I have one little issue with it: Churn. There is constant pressure
to upgrade to the next level. For something I pay for support, I'd
want something a little longer lived. Also, their x.0 releases
are notorious for needing some tweaking. It also has a bunch
of non-free/proprietary software bundled, which is either a
good thing or a bad thing, depending on your view.
Blue Hat is for Real Time, and I suppose you don't want to pay
quite as much as they ask.
CentOs is the same as Red Hat Enterprise, with the non-free parts
stripped off, and re-built by volunteers. Support is, however,
very weak IMO. The people participating in the e-mail echo are
pretty sharp, and very helpful. But at least one of the list
managers seems to be very partisan, and there is a lot of bickering
(can you say constant flame wars?). I'd run CentOS if it weren't
for the way the e-mail list is managed. CentOS for me is a bust
due to that.
Scientific Linux is like CentOS, but by a different group,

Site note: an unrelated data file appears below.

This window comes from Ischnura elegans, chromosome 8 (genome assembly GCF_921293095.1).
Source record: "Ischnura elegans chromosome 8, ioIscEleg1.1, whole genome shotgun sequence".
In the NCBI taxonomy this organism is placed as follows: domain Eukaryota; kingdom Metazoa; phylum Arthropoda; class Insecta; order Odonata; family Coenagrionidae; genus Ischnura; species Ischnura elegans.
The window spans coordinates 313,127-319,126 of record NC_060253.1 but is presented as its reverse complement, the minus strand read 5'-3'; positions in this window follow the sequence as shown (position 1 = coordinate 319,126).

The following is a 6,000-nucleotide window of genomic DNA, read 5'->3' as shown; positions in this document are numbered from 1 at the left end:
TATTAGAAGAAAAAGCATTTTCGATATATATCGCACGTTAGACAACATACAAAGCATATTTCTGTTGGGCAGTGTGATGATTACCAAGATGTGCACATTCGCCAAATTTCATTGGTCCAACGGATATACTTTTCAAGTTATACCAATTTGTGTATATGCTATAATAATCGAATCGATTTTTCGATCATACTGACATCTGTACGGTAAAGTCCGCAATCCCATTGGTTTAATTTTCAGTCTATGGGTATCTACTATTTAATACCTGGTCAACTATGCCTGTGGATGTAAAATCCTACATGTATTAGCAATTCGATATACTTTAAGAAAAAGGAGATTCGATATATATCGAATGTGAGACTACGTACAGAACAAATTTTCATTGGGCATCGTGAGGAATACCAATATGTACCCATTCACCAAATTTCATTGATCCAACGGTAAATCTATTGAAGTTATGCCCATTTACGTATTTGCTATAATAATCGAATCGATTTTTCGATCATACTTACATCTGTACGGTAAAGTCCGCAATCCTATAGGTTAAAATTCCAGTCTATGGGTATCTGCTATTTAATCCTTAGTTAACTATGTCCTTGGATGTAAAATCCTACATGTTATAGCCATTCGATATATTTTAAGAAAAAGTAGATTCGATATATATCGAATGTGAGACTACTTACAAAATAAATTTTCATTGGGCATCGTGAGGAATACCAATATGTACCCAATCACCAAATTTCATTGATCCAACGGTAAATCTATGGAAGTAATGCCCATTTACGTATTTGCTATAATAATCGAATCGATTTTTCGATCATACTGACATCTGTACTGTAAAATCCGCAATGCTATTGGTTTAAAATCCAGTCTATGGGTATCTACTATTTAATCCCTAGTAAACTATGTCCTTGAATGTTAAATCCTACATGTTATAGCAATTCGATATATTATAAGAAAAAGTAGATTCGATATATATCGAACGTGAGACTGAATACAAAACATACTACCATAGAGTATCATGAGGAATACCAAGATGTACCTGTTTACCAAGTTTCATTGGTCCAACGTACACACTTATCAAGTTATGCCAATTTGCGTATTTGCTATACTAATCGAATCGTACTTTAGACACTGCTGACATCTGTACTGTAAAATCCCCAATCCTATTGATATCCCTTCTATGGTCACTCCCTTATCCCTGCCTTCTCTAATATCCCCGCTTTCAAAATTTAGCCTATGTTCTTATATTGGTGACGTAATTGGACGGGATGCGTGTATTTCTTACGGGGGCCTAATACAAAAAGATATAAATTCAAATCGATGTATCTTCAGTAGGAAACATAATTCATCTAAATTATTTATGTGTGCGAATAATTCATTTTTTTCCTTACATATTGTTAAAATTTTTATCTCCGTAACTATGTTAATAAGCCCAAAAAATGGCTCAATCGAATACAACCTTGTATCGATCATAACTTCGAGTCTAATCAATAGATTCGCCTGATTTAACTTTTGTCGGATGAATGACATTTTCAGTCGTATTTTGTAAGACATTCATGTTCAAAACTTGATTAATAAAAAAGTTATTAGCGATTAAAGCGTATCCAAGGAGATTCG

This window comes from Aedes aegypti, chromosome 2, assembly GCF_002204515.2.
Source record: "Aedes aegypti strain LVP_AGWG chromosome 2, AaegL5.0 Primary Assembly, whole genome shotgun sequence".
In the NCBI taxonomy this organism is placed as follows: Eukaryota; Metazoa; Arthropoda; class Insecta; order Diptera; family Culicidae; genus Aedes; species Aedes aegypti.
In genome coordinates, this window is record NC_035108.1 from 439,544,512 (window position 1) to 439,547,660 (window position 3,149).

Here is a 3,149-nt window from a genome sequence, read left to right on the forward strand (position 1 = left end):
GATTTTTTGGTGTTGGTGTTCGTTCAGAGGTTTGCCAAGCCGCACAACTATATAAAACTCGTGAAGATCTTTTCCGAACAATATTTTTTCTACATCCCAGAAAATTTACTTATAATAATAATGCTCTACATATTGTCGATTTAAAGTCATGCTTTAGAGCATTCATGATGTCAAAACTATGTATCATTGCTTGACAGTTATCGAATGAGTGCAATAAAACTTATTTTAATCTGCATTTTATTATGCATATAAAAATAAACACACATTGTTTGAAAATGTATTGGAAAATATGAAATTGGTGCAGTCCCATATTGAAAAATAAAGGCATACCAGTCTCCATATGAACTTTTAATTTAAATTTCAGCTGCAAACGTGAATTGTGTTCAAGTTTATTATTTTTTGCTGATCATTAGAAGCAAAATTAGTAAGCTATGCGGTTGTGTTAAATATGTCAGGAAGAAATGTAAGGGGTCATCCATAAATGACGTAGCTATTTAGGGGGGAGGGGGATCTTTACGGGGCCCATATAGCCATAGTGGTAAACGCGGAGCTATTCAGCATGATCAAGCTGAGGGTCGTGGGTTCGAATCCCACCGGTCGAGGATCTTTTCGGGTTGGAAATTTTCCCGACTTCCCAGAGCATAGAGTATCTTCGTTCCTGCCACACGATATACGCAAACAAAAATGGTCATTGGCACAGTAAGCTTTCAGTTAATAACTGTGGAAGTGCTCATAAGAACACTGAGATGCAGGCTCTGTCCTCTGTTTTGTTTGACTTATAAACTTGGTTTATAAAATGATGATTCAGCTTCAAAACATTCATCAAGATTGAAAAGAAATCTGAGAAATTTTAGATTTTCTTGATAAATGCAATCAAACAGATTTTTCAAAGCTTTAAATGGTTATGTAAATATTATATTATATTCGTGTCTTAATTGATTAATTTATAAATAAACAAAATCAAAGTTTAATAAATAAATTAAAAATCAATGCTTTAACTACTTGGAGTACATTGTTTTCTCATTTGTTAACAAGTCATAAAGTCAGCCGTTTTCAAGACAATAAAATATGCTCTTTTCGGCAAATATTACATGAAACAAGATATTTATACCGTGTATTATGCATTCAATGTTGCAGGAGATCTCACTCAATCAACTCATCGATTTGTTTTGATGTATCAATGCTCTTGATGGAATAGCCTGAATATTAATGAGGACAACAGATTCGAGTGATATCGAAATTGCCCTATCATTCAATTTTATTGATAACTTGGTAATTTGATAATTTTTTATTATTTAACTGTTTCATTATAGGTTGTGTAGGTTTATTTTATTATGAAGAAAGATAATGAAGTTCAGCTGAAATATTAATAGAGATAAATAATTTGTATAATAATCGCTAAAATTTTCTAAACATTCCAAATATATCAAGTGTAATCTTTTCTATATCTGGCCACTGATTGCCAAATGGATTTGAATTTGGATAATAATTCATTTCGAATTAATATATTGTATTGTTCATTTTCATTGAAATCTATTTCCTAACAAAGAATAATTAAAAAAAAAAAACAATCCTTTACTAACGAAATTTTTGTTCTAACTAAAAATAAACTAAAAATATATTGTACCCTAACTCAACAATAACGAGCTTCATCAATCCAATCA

a bunch of physicists etc. So it's essentially the same
software. I haven't participated in their mail echo, so
I don't know how supportive it is.
Debian is fairly stable and the e-mail echo is pretty helpful,
mostly. I don't use Debian, but I finally persuaded my girlfriend
to try Linux again, and things are so much better now than they
were with RH 6.2 when she last tried it. She tried several
LiveCDs I burned for her, and decided that Knoppix and Kanotix looked
best. These are both Debian based. I also pursuaded her that Knoppix
was not a good install, so I got her Debian. Frankly, there have been
a few problems with it, and the help here has been spotty for her. But